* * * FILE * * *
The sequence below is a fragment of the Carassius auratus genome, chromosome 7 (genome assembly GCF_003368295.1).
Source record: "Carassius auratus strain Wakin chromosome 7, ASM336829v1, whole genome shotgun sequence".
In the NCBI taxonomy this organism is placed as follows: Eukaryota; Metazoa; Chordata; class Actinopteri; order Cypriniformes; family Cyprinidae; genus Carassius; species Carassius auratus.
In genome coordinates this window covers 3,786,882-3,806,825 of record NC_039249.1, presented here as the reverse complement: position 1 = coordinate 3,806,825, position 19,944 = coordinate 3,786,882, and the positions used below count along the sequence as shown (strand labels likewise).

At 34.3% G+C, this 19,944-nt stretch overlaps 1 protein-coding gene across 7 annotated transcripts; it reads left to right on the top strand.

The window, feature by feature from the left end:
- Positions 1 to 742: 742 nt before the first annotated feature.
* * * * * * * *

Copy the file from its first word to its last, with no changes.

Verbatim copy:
The sequence below is a fragment of the Carassius auratus genome, chromosome 7 (genome assembly GCF_003368295.1).
Source record: "Carassius auratus strain Wakin chromosome 7, ASM336829v1, whole genome shotgun sequence".
In the NCBI taxonomy this organism is placed as follows: Eukaryota; Metazoa; Chordata; class Actinopteri; order Cypriniformes; family Cyprinidae; genus Carassius; species Carassius auratus.
In genome coordinates this window covers 3,786,882-3,806,825 of record NC_039249.1, presented here as the reverse complement: position 1 = coordinate 3,806,825, position 19,944 = coordinate 3,786,882, and the positions used below count along the sequence as shown (strand labels likewise).

At 34.3% G+C, this 19,944-nt stretch overlaps 1 protein-coding gene across 7 annotated transcripts; it reads left to right on the top strand.

The window, feature by feature from the left end:
- Positions 1 to 742: 742 nt before the first annotated feature.